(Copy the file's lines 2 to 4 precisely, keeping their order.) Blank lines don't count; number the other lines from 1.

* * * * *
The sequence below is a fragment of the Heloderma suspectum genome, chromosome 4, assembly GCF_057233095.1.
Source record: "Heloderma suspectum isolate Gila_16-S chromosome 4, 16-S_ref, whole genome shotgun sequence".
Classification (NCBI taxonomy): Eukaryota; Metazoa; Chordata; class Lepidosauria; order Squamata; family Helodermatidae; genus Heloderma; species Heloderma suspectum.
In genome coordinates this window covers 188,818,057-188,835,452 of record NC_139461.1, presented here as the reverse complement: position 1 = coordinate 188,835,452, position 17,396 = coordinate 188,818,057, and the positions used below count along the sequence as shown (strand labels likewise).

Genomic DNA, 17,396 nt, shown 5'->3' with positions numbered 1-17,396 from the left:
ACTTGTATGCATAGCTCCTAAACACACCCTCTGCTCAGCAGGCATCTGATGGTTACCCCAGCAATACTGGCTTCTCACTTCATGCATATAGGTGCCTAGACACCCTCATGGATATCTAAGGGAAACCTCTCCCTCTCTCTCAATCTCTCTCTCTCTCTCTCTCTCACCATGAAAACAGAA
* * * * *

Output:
Source record: "Heloderma suspectum isolate Gila_16-S chromosome 4, 16-S_ref, whole genome shotgun sequence".
Classification (NCBI taxonomy): Eukaryota; Metazoa; Chordata; class Lepidosauria; order Squamata; family Helodermatidae; genus Heloderma; species Heloderma suspectum.
In genome coordinates this window covers 188,818,057-188,835,452 of record NC_139461.1, presented here as the reverse complement: position 1 = coordinate 188,835,452, position 17,396 = coordinate 188,818,057, and the positions used below count along the sequence as shown (strand labels likewise).